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Monday, January 29, 2007

Bad to worse?

The Electoral College is a drag, but I don't think this is the answer. Although it would clearly be a field day for lawyers -- could even result in a Bush v. Gore-style constitutional crisis.

Comments (17)

State legislatures are given broad Consitutional authority to appoint electors:

Each state shall appoint, in such manner as the Legislature thereof may direct, a number of electors. . .

Most states employ a "winner-take-all" strategy where the candidate who wins the state gets all the electors. But a few (Maine, maybe others?) assign electors based on proportional voting. Legislatures don't even have to hold a popular vote -- they can assign electors themselves. So on the surface, I can't see any Constitutional prohibition against the idea of assigning them based on the national vote.

In terms of substance, I don't think it solves the problem. When the 2000 election was close in the electoral college, it resulted in litigation. If a future election is close in the popular vote, it will result in litigation.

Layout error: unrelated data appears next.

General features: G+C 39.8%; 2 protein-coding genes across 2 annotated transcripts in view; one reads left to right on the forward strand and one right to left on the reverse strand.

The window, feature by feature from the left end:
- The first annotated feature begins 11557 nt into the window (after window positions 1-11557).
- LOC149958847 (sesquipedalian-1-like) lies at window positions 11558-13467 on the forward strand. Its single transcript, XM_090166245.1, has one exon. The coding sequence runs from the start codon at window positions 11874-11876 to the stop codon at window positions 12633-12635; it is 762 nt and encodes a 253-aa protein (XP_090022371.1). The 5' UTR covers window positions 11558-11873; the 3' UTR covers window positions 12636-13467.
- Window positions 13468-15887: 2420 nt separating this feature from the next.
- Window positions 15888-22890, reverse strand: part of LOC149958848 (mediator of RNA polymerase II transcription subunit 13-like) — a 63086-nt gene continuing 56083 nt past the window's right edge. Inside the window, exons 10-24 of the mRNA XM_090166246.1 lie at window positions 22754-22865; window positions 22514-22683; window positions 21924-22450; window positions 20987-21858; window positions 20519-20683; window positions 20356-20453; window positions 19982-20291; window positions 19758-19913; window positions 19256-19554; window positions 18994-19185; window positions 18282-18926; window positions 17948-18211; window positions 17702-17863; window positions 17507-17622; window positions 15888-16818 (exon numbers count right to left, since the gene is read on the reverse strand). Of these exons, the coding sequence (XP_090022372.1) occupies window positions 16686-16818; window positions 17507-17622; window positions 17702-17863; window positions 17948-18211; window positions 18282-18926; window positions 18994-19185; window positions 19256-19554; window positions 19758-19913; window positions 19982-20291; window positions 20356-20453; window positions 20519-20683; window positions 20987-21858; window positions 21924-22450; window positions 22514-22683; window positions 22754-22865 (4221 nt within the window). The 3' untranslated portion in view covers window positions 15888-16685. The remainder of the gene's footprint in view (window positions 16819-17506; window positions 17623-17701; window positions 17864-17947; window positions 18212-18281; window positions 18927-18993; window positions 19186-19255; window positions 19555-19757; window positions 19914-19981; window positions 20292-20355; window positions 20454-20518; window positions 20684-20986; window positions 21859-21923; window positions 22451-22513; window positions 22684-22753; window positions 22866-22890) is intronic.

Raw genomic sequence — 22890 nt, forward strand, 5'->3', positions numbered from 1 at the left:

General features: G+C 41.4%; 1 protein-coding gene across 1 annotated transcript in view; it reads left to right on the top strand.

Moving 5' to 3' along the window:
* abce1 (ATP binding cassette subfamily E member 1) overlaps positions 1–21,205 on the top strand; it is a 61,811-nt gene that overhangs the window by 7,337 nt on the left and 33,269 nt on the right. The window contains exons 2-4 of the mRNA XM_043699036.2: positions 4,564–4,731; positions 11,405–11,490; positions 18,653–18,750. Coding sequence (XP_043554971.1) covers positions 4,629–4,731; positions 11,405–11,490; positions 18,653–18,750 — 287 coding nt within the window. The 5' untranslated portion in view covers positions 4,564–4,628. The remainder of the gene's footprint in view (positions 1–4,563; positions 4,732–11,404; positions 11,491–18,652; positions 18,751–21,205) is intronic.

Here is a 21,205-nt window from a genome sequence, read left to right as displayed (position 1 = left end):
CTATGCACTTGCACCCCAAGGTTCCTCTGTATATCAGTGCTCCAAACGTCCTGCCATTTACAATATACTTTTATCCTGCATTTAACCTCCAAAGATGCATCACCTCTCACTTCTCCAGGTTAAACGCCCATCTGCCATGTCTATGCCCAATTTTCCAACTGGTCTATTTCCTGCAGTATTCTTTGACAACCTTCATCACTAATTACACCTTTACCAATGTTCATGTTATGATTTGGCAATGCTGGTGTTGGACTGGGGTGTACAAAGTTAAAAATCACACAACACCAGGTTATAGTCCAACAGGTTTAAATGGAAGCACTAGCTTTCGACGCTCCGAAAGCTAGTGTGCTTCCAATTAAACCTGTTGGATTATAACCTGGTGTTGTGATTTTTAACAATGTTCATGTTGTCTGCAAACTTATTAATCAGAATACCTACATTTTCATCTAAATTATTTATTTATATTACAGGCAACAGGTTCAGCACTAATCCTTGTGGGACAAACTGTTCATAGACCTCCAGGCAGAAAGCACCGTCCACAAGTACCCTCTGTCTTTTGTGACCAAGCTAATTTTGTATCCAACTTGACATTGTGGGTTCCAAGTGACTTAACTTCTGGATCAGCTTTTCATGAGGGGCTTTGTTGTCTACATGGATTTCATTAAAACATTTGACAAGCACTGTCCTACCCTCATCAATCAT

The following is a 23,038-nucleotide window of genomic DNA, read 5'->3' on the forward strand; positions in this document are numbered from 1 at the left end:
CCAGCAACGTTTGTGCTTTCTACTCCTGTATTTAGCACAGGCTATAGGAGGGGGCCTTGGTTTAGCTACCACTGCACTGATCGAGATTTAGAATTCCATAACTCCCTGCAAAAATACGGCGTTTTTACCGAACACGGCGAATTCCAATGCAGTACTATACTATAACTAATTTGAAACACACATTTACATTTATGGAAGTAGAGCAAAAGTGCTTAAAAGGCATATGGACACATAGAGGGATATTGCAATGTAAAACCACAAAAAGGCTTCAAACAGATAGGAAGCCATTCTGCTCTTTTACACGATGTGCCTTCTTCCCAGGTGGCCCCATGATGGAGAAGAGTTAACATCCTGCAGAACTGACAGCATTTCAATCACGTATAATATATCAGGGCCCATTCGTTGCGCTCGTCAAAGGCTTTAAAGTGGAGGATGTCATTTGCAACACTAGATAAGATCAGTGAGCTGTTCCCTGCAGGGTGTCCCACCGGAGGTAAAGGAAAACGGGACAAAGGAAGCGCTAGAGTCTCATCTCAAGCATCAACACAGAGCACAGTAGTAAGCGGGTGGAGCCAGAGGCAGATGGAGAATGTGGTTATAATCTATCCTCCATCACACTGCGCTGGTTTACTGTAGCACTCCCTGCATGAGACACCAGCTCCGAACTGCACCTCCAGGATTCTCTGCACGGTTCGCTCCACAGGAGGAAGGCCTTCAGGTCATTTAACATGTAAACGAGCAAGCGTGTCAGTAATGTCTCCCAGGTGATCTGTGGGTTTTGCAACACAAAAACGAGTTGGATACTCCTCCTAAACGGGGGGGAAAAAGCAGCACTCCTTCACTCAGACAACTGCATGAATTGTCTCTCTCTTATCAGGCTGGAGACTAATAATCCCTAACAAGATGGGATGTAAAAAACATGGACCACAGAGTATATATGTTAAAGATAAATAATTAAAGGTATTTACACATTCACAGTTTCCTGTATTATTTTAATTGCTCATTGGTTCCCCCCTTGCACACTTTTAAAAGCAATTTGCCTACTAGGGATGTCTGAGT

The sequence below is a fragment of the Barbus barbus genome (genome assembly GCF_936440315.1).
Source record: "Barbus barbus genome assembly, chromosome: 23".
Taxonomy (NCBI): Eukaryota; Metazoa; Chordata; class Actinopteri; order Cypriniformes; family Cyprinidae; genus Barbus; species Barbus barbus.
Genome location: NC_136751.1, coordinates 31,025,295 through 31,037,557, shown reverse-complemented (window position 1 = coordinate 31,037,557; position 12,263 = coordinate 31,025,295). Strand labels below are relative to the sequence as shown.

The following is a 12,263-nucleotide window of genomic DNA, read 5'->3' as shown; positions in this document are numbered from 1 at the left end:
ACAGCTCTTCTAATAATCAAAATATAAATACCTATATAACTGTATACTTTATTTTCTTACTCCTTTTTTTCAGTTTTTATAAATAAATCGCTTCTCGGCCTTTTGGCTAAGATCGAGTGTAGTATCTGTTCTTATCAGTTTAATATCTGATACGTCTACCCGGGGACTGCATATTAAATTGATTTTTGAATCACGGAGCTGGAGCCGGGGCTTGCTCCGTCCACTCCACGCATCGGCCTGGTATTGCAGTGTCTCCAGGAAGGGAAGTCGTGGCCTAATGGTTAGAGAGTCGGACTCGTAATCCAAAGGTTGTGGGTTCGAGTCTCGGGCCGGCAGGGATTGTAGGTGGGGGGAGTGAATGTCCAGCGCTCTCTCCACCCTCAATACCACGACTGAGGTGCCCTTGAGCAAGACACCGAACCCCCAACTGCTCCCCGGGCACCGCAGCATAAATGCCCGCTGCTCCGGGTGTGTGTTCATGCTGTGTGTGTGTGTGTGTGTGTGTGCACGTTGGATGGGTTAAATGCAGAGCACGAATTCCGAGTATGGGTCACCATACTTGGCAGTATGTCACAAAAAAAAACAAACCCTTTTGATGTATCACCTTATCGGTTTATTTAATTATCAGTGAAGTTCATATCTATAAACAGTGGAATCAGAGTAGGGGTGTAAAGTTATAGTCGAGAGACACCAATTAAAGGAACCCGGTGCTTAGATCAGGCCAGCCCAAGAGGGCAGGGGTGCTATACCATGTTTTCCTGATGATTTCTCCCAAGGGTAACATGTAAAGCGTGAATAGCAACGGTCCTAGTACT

What would really help is some true bipartisanship around voting integrity and protecting ALL votes that are cast, regardless of whether they are from the inner-city poor or suburban dads or gun-owning country folks. There is no excuse for the US not to be leading the world in terms of a voting system that gets it right the first time, every time.

So on the surface, I can't see any Constitutional prohibition against the idea of assigning them based on the national vote.

Swell, but don't you think that somebody's going to come up with a colorable court challenge? And that it's going to be stuck somewhere in the judicial system during the next election?

The last thing we need is one more cloud over the elections process. I'm with Miles -- much more useful than some clever "end run" around the existing rules is serious improvement in basic reliability of registration and vote counting.

It might be helpful to have a better understanding of why our elections are so closely contested. Clues about this can probably be found in the demographics of who votes and who abstains, in the way campaigns are funded and run, and in the perception that both major parties are much the same. But close votes make fraud much easier, and I would venture to guess that no voting system devised and run by humans can get it right the first time, at least for some of those times when there is no statistically meaningful margin of victory.